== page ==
Small Business
Take control of your business costs
Easy ways to cut cost as a small business owner

Small business owners have some tough decisions to make in the current economic climate. Business may be starting to pick up again, but it might be clear by now that you can’t afford to go back to running your business the exact same way you used to in pre-pandemic times. But cutting costs doesn’t have to be a difficult exercise. The evolved environment means now is the time to go back to basics when it comes to deciding the areas of your operations that you can save money on.

To help provide tips to small business owners on cutting costs in the post pandemic climate, Aon spoke to Kenneth Leo from LLB Accountants and Associate Director of Pilot Partners Cameron Woodcroft. Here are some of the top tips we received:

1. Consider Outsourcing

According to Kenneth, outsourcing non-core functions of your business is a great way to reduce costs, and free up your time to focus on more valuable aspects of running your business.
“An example of this is bookkeeping services,” Kenneth highlights. “You may do it in-house, but a trained professional only doing bookkeeping may do it much faster, and if you cost out your time appropriately, it will become clear how much money you’re saving as a result”.
If you are considering outsourcing some of your operations, it is important to carefully choose what you will outsource. Tasks or operations that directly influence the quality of your service may be best kept in-house.

2. Review your fixed expenses

Cameron from Pilot Partners highlights reviewing fixed expenses as another key factor in helping reduce business costs: “This really comes down to identifying the ‘nice-to-have’s’ against the absolute ‘must-haves’,” he explains. “You might need to be a little bit brutal in this process. Ask yourself, what is actually required for the operation of your business? Are there any fixed costs that haven’t been renegotiated for some time?” Managing to reduce fixed costs not only saves money in the short term, but also in the long run.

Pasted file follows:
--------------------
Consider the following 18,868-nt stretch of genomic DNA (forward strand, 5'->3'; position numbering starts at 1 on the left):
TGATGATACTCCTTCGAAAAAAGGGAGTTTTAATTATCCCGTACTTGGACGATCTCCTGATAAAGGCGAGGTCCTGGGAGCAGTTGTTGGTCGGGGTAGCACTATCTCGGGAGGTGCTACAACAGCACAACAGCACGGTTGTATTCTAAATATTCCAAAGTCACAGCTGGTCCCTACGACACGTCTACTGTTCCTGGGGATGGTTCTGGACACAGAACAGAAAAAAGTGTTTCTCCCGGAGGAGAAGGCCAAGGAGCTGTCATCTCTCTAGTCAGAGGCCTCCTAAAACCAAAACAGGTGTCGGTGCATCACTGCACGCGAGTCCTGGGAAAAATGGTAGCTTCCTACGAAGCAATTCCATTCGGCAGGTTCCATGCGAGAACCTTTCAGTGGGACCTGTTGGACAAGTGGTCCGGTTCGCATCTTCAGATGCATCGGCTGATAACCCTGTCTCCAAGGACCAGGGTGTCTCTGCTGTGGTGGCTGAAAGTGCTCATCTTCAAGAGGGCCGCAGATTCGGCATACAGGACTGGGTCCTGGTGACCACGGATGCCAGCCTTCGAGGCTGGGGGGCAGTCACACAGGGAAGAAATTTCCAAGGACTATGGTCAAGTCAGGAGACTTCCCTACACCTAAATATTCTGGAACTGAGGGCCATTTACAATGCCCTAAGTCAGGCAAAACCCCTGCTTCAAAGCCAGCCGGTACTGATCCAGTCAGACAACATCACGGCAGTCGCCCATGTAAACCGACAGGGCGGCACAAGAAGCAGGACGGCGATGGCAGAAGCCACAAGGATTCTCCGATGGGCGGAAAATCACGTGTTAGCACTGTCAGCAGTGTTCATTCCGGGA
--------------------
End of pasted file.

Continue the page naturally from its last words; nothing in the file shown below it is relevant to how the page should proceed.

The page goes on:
3. Assess your commercial rental space

If your business operated remotely during COVID-19 lockdowns, and your staff started working from home, it may be worth considering making this an ongoing part of your operation. Cameron points out “Consider whether you are utilising all of the space you have. Have your business needs changed in ways that could result in you reducing your current floor space or utilising it in a more effective manner?”
This recommendation was echoed by Kenneth, “Many businesses think they will grow into the space they have, but the overhead will kill them before they reach that size. Consider partitioning a space and renting it out, especially if you’re in an office building.”

4. Invest in technology

“Investing in new technology or innovative practices can help you become more efficient and reduce costs in the long term, although there is an initial outlay involved,” explains Cameron. “Many software programs are available to help you streamline processes or in the best scenario, automate them.”
Technology leads to overall efficiencies regardless of the industry your business is in. For example, Kenneth highlights that many of his clients are in the hospitality sector, and the use of ordering apps has allowed them to cut down on their staffing costs:
“Letting your staff members take orders via an app, rather than having them manually write up orders means you can have one person managing the full process. Many of these apps are linked to your till as well, which streamlines your payment process.”

5. Take control of your stock and ordering practices

If your business is involved in the sale of goods, stock levels are another important part of helping you manage your costs. According to Cameron, “Holding too much stock and not utilising pay-on-time discounts with your suppliers can cost you,”. He goes on to add “Slow turnover stock is dead money as these funds could be used elsewhere within your business.”

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The views expressed are those of the interviewee only and do not necessarily reflect those of Aon. Aon has taken care in the production of this document and the information contained in it has been obtained from sources that Aon believes to be reliable. Aon however does not make any representation as to the accuracy of the information received from third parties, nor its suitability of fitness for any purpose. This information is intended to provide general information only. It is not intended to be comprehensive, nor does it, or should it (under any circumstances) be construed as constituting legal advice. You should seek independent legal or other professional advice before acting or relying on any of the content of this information. Aon will not be responsible for any loss, damage, cost or expense you or anyone else incurs in reliance on or use of any information contained in this document.